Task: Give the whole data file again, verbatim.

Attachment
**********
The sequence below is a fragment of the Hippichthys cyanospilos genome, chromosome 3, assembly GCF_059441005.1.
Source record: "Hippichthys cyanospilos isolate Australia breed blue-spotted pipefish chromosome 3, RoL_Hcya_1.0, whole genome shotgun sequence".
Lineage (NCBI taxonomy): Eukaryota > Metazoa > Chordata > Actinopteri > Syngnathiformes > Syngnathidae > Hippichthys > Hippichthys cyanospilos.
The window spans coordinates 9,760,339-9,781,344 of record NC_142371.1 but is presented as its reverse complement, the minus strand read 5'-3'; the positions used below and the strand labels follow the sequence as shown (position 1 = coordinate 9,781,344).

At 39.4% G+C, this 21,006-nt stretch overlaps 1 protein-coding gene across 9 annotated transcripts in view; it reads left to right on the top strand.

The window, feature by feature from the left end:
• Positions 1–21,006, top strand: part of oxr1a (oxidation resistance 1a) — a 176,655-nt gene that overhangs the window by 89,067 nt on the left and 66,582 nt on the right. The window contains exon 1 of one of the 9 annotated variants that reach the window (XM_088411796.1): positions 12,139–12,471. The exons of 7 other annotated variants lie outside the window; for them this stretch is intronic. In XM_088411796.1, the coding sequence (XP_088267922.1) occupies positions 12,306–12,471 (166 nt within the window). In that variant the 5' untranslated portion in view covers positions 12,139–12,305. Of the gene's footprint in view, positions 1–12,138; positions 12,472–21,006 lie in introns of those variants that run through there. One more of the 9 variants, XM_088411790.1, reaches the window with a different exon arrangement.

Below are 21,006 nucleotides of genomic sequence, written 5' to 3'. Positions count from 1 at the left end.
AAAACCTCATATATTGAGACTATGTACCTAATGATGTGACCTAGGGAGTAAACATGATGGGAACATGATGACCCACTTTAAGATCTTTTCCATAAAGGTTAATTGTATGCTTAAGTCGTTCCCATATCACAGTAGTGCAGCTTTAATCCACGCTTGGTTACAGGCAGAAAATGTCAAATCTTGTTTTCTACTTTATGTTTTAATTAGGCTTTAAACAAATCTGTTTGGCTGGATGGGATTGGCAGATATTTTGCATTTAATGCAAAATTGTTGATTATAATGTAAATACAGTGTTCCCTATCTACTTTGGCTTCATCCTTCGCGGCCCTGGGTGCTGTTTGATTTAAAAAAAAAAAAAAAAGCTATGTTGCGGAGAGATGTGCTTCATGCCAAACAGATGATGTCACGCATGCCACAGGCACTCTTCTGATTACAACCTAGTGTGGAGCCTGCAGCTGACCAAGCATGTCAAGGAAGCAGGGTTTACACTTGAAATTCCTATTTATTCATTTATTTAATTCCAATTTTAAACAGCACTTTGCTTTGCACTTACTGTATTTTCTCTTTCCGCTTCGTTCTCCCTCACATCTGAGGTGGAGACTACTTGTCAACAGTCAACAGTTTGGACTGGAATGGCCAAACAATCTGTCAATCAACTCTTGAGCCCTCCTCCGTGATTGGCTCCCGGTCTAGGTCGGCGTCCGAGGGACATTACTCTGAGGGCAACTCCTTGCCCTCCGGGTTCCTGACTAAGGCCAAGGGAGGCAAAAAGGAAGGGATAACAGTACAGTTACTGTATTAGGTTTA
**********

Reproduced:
The sequence below is a fragment of the Hippichthys cyanospilos genome, chromosome 3, assembly GCF_059441005.1.
Source record: "Hippichthys cyanospilos isolate Australia breed blue-spotted pipefish chromosome 3, RoL_Hcya_1.0, whole genome shotgun sequence".
Lineage (NCBI taxonomy): Eukaryota > Metazoa > Chordata > Actinopteri > Syngnathiformes > Syngnathidae > Hippichthys > Hippichthys cyanospilos.
The window spans coordinates 9,760,339-9,781,344 of record NC_142371.1 but is presented as its reverse complement, the minus strand read 5'-3'; the positions used below and the strand labels follow the sequence as shown (position 1 = coordinate 9,781,344).

At 39.4% G+C, this 21,006-nt stretch overlaps 1 protein-coding gene across 9 annotated transcripts in view; it reads left to right on the top strand.

The window, feature by feature from the left end:
• Positions 1–21,006, top strand: part of oxr1a (oxidation resistance 1a) — a 176,655-nt gene that overhangs the window by 89,067 nt on the left and 66,582 nt on the right. The window contains exon 1 of one of the 9 annotated variants that reach the window (XM_088411796.1): positions 12,139–12,471. The exons of 7 other annotated variants lie outside the window; for them this stretch is intronic. In XM_088411796.1, the coding sequence (XP_088267922.1) occupies positions 12,306–12,471 (166 nt within the window). In that variant the 5' untranslated portion in view covers positions 12,139–12,305. Of the gene's footprint in view, positions 1–12,138; positions 12,472–21,006 lie in introns of those variants that run through there. One more of the 9 variants, XM_088411790.1, reaches the window with a different exon arrangement.

Below are 21,006 nucleotides of genomic sequence, written 5' to 3'. Positions count from 1 at the left end.
AAAACCTCATATATTGAGACTATGTACCTAATGATGTGACCTAGGGAGTAAACATGATGGGAACATGATGACCCACTTTAAGATCTTTTCCATAAAGGTTAATTGTATGCTTAAGTCGTTCCCATATCACAGTAGTGCAGCTTTAATCCACGCTTGGTTACAGGCAGAAAATGTCAAATCTTGTTTTCTACTTTATGTTTTAATTAGGCTTTAAACAAATCTGTTTGGCTGGATGGGATTGGCAGATATTTTGCATTTAATGCAAAATTGTTGATTATAATGTAAATACAGTGTTCCCTATCTACTTTGGCTTCATCCTTCGCGGCCCTGGGTGCTGTTTGATTTAAAAAAAAAAAAAAAAGCTATGTTGCGGAGAGATGTGCTTCATGCCAAACAGATGATGTCACGCATGCCACAGGCACTCTTCTGATTACAACCTAGTGTGGAGCCTGCAGCTGACCAAGCATGTCAAGGAAGCAGGGTTTACACTTGAAATTCCTATTTATTCATTTATTTAATTCCAATTTTAAACAGCACTTTGCTTTGCACTTACTGTATTTTCTCTTTCCGCTTCGTTCTCCCTCACATCTGAGGTGGAGACTACTTGTCAACAGTCAACAGTTTGGACTGGAATGGCCAAACAATCTGTCAATCAACTCTTGAGCCCTCCTCCGTGATTGGCTCCCGGTCTAGGTCGGCGTCCGAGGGACATTACTCTGAGGGCAACTCCTTGCCCTCCGGGTTCCTGACTAAGGCCAAGGGAGGCAAAAAGGAAGGGATAACAGTACAGTTACTGTATTAGGTTTA